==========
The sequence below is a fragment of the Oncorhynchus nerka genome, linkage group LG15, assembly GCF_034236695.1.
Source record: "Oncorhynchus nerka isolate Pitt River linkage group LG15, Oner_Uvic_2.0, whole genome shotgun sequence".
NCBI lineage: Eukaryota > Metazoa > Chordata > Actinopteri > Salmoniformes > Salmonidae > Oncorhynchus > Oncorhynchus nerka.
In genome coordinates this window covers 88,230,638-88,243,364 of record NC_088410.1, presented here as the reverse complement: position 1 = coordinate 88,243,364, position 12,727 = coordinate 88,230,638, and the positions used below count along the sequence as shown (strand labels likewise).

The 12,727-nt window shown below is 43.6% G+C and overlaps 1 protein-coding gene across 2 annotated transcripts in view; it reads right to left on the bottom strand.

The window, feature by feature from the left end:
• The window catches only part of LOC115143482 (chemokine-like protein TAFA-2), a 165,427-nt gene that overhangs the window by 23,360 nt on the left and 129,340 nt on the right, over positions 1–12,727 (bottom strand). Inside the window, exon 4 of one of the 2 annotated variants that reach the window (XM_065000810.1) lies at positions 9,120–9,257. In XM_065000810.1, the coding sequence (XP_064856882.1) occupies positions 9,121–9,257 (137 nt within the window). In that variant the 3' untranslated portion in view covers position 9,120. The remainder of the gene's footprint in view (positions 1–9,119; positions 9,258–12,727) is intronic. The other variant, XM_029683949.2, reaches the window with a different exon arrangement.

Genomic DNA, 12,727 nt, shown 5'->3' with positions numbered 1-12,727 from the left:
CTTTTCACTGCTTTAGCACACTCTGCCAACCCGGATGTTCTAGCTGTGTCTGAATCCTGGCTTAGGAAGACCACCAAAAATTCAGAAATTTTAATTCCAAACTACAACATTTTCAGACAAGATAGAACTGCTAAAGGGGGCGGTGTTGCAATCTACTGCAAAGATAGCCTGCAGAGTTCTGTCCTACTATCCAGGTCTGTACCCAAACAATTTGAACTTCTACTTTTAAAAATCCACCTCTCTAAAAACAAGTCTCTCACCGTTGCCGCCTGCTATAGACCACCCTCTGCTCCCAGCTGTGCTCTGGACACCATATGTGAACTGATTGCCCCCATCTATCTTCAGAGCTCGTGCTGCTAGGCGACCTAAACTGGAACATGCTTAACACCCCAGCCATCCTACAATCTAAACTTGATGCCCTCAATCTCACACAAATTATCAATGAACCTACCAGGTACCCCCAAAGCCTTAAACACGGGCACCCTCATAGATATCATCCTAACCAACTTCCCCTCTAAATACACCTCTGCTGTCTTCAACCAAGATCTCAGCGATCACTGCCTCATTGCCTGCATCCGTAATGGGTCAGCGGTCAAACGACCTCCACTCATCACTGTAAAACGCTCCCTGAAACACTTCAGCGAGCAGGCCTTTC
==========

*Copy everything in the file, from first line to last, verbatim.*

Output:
The sequence below is a fragment of the Oncorhynchus nerka genome, linkage group LG15, assembly GCF_034236695.1.
Source record: "Oncorhynchus nerka isolate Pitt River linkage group LG15, Oner_Uvic_2.0, whole genome shotgun sequence".
NCBI lineage: Eukaryota > Metazoa > Chordata > Actinopteri > Salmoniformes > Salmonidae > Oncorhynchus > Oncorhynchus nerka.
In genome coordinates this window covers 88,230,638-88,243,364 of record NC_088410.1, presented here as the reverse complement: position 1 = coordinate 88,243,364, position 12,727 = coordinate 88,230,638, and the positions used below count along the sequence as shown (strand labels likewise).

The 12,727-nt window shown below is 43.6% G+C and overlaps 1 protein-coding gene across 2 annotated transcripts in view; it reads right to left on the bottom strand.

The window, feature by feature from the left end:
• The window catches only part of LOC115143482 (chemokine-like protein TAFA-2), a 165,427-nt gene that overhangs the window by 23,360 nt on the left and 129,340 nt on the right, over positions 1–12,727 (bottom strand). Inside the window, exon 4 of one of the 2 annotated variants that reach the window (XM_065000810.1) lies at positions 9,120–9,257. In XM_065000810.1, the coding sequence (XP_064856882.1) occupies positions 9,121–9,257 (137 nt within the window). In that variant the 3' untranslated portion in view covers position 9,120. The remainder of the gene's footprint in view (positions 1–9,119; positions 9,258–12,727) is intronic. The other variant, XM_029683949.2, reaches the window with a different exon arrangement.

Genomic DNA, 12,727 nt, shown 5'->3' with positions numbered 1-12,727 from the left:
CTTTTCACTGCTTTAGCACACTCTGCCAACCCGGATGTTCTAGCTGTGTCTGAATCCTGGCTTAGGAAGACCACCAAAAATTCAGAAATTTTAATTCCAAACTACAACATTTTCAGACAAGATAGAACTGCTAAAGGGGGCGGTGTTGCAATCTACTGCAAAGATAGCCTGCAGAGTTCTGTCCTACTATCCAGGTCTGTACCCAAACAATTTGAACTTCTACTTTTAAAAATCCACCTCTCTAAAAACAAGTCTCTCACCGTTGCCGCCTGCTATAGACCACCCTCTGCTCCCAGCTGTGCTCTGGACACCATATGTGAACTGATTGCCCCCATCTATCTTCAGAGCTCGTGCTGCTAGGCGACCTAAACTGGAACATGCTTAACACCCCAGCCATCCTACAATCTAAACTTGATGCCCTCAATCTCACACAAATTATCAATGAACCTACCAGGTACCCCCAAAGCCTTAAACACGGGCACCCTCATAGATATCATCCTAACCAACTTCCCCTCTAAATACACCTCTGCTGTCTTCAACCAAGATCTCAGCGATCACTGCCTCATTGCCTGCATCCGTAATGGGTCAGCGGTCAAACGACCTCCACTCATCACTGTAAAACGCTCCCTGAAACACTTCAGCGAGCAGGCCTTTC